Regulators approve GlobalFoundries' plan to form its own electric utility in Vermont
After an 18-month process, Vermont utility regulators have given GlobalFoundries the go-ahead to form its own electric company. The plan is aimed at lowering operating costs at the $30 billion computer chip corporation’s Essex Junction factory.
The order issued late Friday afternoon by the state Public Utility Commission (PUC) clears the way for GlobalFoundries to form what will be known as GF Power, a utility that will purchase electricity directly from the regional grid.
In a written statement, Ken McAvey, the general manager of GlobalFoundries' Essex Junction plant, said the company is "pleased" with the PUC's decision and said it will "assist GF in making our Essex Junction site more globally competitive.”
The company first reached an agreement with its current electricity provider, Green Mountain Power (GMP), in March 2021 to separate from GMP’s service territory in order to effectively cut out the middleman and buy its electricity wholesale. GlobalFoundries is GMP’s largest customer and its Essex Junction campus consumes more power than the entire city of Burlington. In exchange for separating from GMP, GlobalFoundries agreed to pay the utility $15.6 million over several years to offset the loss of its business.
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GlobalFoundries’ original proposal to the PUC sought to exempt the company from several state utility regulations, most notably a requirement that utilities purchase an increasing portion of their power from renewable sources. That attracted vocal opposition from environmental groups, including the Conservation Law Foundation and AllEarth Renewables. The PUC rejected the company’s plan in February, saying it did not have the authority to allow such a move.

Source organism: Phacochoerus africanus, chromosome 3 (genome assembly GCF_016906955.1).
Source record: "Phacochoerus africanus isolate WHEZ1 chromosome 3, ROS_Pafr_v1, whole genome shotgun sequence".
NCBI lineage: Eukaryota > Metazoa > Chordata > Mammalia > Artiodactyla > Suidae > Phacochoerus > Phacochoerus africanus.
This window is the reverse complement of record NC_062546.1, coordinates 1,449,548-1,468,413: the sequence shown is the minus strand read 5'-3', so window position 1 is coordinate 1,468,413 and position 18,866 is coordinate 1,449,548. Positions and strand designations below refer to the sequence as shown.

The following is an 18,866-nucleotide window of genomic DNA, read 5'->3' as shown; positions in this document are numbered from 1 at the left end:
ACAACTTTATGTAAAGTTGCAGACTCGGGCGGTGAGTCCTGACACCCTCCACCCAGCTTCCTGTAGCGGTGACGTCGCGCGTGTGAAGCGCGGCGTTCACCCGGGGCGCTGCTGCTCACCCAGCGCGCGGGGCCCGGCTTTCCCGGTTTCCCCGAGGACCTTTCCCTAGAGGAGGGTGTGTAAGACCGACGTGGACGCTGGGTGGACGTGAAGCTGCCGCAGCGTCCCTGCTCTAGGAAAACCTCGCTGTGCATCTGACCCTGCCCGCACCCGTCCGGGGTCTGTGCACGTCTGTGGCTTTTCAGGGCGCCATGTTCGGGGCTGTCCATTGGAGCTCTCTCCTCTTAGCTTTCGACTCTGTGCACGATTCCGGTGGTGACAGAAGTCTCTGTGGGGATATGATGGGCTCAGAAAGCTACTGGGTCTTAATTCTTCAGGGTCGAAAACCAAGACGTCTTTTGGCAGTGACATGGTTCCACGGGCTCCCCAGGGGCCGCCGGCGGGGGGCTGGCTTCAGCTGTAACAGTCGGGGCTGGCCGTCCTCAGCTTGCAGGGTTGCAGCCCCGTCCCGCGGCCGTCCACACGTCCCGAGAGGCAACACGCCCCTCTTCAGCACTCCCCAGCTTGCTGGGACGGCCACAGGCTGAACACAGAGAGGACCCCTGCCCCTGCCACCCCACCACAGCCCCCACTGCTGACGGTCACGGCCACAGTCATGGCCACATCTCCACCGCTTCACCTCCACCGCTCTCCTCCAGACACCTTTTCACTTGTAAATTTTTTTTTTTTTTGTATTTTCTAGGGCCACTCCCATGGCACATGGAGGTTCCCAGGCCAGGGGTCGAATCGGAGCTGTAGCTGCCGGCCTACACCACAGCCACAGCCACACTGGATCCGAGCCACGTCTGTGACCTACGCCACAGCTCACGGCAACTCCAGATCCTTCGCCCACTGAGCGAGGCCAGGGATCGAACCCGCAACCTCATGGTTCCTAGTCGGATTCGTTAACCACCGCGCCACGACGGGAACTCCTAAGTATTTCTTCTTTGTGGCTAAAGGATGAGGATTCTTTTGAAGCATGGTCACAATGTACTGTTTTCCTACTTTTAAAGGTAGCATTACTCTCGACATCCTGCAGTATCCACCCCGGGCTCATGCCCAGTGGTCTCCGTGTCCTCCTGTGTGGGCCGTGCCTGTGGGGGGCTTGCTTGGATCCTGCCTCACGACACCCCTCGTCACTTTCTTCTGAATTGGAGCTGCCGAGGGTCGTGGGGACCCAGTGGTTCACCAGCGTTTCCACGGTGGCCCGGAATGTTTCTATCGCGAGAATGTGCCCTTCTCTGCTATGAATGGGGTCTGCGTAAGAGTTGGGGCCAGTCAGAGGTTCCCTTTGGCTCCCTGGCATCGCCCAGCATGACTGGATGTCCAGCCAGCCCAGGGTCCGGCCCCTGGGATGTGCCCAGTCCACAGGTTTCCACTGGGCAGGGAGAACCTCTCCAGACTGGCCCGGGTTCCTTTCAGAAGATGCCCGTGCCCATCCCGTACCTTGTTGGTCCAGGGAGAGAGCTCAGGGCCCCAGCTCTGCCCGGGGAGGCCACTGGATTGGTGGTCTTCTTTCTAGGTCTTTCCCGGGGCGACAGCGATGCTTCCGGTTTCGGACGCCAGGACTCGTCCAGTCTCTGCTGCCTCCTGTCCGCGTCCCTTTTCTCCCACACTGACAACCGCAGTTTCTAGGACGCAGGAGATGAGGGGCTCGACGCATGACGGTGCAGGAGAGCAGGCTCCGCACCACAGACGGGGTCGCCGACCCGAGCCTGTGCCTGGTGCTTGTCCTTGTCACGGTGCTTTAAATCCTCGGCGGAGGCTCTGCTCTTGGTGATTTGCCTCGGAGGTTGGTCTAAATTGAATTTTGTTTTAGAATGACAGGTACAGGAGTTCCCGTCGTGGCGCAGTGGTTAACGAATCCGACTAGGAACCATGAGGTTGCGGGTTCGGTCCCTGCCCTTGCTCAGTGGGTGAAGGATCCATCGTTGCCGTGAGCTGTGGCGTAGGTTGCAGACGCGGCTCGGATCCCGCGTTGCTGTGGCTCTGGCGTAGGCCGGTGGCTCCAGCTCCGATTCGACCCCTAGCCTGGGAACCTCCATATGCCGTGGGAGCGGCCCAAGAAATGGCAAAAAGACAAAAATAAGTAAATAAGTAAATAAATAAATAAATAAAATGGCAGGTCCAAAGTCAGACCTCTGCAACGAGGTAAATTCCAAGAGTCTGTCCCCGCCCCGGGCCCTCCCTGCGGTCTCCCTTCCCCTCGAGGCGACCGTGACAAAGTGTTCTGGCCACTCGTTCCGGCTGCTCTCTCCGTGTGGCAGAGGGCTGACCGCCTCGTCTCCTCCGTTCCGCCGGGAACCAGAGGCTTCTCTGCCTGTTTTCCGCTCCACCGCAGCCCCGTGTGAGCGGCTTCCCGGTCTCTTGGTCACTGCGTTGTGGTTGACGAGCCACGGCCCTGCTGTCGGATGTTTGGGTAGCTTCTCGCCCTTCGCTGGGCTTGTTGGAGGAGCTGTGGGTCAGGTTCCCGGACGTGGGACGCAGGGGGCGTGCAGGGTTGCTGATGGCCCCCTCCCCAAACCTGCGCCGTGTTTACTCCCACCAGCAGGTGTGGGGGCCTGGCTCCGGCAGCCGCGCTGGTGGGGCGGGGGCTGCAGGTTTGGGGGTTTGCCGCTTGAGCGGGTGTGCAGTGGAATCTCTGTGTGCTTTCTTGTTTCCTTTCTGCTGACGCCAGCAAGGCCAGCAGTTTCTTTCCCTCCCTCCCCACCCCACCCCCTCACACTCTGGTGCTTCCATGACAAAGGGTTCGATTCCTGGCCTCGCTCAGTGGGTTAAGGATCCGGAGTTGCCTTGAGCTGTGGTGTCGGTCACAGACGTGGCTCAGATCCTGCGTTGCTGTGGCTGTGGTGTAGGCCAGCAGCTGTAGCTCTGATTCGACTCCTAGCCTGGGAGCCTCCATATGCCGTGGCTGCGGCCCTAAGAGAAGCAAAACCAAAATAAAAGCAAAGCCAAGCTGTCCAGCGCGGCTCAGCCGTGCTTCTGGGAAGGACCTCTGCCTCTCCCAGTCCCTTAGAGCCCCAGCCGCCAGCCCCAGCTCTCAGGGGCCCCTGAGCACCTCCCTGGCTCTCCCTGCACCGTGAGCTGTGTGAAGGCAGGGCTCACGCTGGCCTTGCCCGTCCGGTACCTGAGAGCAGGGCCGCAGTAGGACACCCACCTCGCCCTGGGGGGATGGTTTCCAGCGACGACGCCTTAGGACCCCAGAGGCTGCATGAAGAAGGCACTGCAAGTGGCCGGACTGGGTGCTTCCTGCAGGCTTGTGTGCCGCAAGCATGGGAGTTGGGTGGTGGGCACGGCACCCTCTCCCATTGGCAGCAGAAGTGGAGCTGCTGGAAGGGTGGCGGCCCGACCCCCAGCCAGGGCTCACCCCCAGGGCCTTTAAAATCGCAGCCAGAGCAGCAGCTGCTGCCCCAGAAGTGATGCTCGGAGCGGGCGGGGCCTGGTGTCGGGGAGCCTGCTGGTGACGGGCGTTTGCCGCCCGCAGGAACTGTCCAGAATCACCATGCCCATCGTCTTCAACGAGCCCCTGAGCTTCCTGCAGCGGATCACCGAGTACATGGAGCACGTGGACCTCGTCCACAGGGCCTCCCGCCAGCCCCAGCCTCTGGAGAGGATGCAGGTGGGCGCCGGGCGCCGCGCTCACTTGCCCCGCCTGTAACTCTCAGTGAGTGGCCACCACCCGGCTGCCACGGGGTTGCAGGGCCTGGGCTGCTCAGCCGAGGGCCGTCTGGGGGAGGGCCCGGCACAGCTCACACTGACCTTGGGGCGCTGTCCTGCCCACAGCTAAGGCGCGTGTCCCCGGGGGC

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GlobalFoundries then came back to the commission with a new proposal to form a separate entity, GF Power, which will be subject to the state’s Renewable Energy Standard. In August, the company reached an agreement with the Conservation Law Foundation, which requires GlobalFoundries to build a solar array on its campus.
“The petition wound up with a lot more fair concessions on the part of GlobalFoundries, and the other parties,” said Jim Porter with the Department of Public Service, which represents ratepayers in utility cases. Porter added that he believes ratepayer interests are protected under the PUC’s order.
Opponents to the order have 30 days to appeal the PUC’s decision. Any appeal would be taken up by the Vermont Supreme Court. Next, GlobalFoundries must form GF Power as a limited liability company. According to the PUC’s order, the company will begin procuring electricity for the Essex Junction plant in October 2026.
The PUC decision comes days after the company announced a $30 million grant from the federal government to ramp up production of a new type of semiconductor in Essex. The company expects to soon receive additional government subsidies from the CHIPS Act, which it plans to use to make further upgrades at its 65-year-old Vermont plant.
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